A Pennsylvania study found a possible link between fracking and lymphoma diagnoses in children. Specifically, results found that children who lived closer to natural gas wells were more likely to develop lymphoma.
The study was conducted by the University of Pittsburgh and follows other research linking fracking and numerous health problems. The state funded the four-year study alongside a study investigating fracking and asthma.
The University of Pittsburgh School of Public Health and the state Department of Health released results of both reports at Pennsylvania Western University.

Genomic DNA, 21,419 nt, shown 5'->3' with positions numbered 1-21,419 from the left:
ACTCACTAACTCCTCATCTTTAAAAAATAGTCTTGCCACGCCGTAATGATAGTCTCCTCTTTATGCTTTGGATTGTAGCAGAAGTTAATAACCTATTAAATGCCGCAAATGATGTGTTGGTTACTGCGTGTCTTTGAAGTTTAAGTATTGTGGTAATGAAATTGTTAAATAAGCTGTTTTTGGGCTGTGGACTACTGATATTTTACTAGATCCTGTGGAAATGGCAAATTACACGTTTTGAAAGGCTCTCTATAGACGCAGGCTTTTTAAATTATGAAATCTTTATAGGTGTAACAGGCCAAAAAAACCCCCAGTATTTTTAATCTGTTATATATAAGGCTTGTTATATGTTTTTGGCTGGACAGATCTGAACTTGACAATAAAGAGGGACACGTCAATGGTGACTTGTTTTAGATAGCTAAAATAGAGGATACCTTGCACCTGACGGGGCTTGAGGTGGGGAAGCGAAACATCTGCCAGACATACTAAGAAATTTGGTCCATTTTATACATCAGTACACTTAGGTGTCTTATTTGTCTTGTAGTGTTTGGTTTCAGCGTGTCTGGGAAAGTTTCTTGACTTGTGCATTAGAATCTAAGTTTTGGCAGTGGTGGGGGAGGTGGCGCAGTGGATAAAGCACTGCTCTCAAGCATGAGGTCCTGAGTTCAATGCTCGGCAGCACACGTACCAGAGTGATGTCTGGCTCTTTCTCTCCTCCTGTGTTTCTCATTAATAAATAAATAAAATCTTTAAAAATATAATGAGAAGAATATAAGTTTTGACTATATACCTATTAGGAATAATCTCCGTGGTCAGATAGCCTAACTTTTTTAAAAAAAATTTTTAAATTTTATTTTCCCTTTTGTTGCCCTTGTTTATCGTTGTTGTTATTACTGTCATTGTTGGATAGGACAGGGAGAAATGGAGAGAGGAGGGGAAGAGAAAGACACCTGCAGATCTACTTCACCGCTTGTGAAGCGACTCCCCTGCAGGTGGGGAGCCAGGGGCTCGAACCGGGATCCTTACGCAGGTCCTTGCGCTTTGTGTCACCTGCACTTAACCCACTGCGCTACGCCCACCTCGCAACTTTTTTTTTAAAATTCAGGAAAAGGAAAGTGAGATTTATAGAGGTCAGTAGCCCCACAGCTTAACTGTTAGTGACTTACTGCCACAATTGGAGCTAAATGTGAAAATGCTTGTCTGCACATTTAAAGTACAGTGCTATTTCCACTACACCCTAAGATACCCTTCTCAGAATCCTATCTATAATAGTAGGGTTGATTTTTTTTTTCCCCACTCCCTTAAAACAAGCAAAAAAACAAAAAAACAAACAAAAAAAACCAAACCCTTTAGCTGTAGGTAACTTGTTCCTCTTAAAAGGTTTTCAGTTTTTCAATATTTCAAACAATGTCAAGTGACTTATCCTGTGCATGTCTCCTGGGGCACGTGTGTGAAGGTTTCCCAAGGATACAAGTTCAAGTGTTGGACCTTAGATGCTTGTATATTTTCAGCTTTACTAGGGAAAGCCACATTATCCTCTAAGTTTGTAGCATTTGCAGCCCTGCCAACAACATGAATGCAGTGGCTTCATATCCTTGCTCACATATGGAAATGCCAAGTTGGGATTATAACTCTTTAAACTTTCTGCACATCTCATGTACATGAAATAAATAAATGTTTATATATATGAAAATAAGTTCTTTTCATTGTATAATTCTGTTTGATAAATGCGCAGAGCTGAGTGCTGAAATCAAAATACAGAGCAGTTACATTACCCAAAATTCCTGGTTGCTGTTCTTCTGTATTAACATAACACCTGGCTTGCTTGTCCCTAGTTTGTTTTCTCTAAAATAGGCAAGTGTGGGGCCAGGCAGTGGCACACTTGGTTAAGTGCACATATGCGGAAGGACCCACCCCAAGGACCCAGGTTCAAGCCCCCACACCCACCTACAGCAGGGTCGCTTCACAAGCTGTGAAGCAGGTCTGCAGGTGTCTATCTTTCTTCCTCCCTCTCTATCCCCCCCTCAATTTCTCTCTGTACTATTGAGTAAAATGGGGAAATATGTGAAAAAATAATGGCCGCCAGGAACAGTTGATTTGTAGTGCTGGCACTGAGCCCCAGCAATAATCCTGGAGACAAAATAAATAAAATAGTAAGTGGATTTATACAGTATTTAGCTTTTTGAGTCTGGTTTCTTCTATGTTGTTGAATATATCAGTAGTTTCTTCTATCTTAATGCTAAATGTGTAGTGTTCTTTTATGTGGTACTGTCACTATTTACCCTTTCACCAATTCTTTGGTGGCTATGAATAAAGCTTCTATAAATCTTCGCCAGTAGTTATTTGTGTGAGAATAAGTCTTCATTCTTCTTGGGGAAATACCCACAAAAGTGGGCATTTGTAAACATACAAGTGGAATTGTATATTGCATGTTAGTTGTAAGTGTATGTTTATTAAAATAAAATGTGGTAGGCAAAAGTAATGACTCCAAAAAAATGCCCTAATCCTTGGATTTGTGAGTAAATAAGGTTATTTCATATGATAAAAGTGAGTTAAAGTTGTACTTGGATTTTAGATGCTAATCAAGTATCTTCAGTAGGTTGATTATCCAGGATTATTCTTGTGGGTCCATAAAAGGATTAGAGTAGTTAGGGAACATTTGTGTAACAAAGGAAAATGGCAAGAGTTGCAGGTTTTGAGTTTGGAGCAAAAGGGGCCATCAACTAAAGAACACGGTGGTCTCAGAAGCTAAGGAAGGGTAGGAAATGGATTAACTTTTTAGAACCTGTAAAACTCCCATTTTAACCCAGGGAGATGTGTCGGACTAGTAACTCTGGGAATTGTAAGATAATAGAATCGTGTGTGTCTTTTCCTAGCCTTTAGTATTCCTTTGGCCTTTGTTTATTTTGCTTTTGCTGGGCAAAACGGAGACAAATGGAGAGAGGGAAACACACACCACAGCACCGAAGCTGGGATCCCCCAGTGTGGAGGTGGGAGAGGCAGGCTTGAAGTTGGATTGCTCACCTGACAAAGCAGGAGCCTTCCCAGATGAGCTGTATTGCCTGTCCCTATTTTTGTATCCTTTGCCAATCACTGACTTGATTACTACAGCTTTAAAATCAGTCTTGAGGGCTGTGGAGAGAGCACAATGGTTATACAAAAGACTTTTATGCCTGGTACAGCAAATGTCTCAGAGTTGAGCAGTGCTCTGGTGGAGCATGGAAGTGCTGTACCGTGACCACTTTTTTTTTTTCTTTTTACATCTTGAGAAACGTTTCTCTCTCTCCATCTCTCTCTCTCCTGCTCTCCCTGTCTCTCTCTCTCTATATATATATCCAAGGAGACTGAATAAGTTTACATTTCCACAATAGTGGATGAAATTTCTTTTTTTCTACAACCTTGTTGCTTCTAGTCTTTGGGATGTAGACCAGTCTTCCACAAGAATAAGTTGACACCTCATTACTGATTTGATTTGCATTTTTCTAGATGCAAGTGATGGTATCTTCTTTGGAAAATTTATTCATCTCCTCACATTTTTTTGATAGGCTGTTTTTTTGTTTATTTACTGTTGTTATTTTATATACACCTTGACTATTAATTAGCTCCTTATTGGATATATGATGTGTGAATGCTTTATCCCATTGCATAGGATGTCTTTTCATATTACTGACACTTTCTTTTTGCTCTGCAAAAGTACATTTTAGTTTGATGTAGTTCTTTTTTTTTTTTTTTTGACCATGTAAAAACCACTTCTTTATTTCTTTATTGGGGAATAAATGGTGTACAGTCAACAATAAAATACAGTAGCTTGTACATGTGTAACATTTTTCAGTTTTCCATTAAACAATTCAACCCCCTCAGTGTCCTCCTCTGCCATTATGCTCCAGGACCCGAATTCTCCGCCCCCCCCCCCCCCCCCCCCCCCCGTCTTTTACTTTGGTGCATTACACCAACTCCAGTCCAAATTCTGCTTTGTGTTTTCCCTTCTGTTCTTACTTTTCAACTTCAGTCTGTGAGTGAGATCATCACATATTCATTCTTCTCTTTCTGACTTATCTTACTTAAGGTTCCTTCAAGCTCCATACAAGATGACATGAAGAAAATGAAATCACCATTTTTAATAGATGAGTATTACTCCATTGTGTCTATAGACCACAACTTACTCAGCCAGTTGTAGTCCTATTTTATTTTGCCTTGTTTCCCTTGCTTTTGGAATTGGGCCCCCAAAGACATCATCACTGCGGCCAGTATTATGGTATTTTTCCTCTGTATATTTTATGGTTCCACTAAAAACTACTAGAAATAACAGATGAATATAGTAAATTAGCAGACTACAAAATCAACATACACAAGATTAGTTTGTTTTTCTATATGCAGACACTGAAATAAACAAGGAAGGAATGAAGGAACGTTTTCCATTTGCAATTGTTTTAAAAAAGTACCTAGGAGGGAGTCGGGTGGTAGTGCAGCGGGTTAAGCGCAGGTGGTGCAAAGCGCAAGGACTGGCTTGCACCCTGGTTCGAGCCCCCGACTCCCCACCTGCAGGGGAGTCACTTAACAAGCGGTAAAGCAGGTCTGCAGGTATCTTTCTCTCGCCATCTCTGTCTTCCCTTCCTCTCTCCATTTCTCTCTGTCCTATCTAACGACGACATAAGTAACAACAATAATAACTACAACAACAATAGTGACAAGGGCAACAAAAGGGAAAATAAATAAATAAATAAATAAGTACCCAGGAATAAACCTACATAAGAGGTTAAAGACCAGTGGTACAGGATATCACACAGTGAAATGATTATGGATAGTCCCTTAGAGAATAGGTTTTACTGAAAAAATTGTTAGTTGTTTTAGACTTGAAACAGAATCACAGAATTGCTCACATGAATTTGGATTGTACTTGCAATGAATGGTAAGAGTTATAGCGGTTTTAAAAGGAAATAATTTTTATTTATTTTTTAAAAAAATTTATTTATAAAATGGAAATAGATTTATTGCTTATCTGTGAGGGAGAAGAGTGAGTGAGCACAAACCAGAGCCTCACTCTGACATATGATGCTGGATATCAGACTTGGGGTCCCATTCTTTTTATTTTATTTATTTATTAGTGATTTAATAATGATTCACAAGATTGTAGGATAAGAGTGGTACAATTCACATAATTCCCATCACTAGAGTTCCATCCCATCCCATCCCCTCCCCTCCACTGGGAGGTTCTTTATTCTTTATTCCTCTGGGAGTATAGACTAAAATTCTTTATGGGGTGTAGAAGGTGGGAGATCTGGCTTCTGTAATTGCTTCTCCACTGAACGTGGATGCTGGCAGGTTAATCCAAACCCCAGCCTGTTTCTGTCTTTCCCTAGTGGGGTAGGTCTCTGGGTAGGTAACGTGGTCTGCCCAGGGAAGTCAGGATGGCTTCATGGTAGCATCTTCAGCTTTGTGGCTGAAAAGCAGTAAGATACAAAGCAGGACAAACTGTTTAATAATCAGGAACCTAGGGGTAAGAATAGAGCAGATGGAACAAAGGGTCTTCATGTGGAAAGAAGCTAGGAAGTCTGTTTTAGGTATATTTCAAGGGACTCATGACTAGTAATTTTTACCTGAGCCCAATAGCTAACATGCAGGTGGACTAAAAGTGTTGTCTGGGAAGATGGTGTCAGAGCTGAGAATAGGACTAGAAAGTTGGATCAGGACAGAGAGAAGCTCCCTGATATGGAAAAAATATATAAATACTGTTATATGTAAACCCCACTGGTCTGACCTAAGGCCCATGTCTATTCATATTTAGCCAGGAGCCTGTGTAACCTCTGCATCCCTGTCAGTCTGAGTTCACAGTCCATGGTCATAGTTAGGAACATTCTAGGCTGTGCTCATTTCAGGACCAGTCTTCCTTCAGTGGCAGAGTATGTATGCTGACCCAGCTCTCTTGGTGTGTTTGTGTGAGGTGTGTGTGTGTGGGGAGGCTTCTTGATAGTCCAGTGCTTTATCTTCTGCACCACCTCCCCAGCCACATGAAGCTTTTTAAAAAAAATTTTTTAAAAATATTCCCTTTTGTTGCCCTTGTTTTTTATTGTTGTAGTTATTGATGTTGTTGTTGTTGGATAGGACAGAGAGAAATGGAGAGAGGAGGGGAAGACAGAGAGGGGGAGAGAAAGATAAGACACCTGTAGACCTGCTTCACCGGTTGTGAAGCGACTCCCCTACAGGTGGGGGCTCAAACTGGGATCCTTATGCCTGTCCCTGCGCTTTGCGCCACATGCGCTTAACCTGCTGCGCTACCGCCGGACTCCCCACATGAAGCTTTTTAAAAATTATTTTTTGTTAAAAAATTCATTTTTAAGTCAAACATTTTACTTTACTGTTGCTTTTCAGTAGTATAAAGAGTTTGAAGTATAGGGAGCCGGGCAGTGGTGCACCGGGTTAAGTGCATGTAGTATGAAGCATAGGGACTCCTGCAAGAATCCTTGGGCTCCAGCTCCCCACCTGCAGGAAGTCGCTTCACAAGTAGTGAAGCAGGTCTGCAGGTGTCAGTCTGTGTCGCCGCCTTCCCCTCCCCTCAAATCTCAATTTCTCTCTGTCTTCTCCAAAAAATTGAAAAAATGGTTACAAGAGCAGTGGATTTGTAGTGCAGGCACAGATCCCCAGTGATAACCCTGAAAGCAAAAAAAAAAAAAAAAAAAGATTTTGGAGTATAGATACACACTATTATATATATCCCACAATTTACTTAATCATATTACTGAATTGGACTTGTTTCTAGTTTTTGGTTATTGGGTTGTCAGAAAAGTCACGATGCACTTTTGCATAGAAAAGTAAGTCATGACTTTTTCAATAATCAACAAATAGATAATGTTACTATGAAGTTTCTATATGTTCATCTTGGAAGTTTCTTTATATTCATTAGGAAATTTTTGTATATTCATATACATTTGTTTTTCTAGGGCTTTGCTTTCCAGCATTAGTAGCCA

Results revealed that children who lived within one mile of a gas well were five to seven times more likely to develop lymphoma in comparison to those who had no wells within five miles of their homes. Researchers noted this study found no association between fracking and leukemia, brain cancer, or bone cancer.
Preterm births, lower birth weights, and higher cancer rates are among the multiple health concerns being investigated for a possible link to fracking.